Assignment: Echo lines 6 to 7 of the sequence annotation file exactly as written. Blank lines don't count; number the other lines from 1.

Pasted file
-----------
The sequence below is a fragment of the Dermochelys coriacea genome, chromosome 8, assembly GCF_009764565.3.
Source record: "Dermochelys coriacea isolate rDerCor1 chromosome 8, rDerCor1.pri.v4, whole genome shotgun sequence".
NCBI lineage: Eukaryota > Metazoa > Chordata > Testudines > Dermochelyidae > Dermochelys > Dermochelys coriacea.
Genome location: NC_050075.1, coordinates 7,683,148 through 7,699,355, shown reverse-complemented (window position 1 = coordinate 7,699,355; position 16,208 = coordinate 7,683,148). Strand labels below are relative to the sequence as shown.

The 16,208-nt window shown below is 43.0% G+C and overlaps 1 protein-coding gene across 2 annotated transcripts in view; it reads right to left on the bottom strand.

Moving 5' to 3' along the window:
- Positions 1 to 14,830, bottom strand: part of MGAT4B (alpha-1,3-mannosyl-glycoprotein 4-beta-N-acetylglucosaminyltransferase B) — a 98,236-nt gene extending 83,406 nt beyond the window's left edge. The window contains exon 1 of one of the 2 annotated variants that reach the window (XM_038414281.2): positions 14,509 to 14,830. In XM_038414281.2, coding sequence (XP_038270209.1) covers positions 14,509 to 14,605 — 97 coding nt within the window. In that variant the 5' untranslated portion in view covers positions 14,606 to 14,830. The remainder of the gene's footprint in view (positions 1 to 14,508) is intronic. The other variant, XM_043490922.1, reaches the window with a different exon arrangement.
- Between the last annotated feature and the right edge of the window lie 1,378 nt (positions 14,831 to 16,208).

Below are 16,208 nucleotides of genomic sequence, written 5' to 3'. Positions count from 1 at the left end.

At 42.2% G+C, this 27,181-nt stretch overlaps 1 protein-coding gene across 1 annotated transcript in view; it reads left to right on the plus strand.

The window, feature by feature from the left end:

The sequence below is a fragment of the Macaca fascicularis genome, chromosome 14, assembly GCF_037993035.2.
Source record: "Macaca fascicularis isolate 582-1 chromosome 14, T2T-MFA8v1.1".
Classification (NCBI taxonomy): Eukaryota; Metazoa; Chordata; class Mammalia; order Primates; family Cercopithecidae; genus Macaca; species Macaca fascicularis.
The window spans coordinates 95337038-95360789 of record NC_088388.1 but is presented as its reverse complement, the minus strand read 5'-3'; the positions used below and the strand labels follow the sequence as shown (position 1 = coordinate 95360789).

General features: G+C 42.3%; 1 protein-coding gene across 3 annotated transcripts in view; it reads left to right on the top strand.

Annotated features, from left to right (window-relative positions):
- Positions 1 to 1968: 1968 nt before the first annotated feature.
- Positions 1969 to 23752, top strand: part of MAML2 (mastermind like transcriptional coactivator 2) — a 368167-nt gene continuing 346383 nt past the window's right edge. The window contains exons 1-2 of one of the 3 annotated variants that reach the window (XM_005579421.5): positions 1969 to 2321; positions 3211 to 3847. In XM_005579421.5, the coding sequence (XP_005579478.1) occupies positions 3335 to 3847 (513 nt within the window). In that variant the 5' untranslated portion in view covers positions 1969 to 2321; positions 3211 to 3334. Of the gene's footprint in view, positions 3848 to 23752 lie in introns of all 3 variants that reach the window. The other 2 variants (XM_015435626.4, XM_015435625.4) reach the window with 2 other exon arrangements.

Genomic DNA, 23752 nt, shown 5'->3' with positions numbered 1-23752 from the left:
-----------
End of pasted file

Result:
Moving 5' to 3' along the window:
- Positions 1 to 14,830, bottom strand: part of MGAT4B (alpha-1,3-mannosyl-glycoprotein 4-beta-N-acetylglucosaminyltransferase B) — a 98,236-nt gene extending 83,406 nt beyond the window's left edge. The window contains exon 1 of one of the 2 annotated variants that reach the window (XM_038414281.2): positions 14,509 to 14,830. In XM_038414281.2, coding sequence (XP_038270209.1) covers positions 14,509 to 14,605 — 97 coding nt within the window. In that variant the 5' untranslated portion in view covers positions 14,606 to 14,830. The remainder of the gene's footprint in view (positions 1 to 14,508) is intronic. The other variant, XM_043490922.1, reaches the window with a different exon arrangement.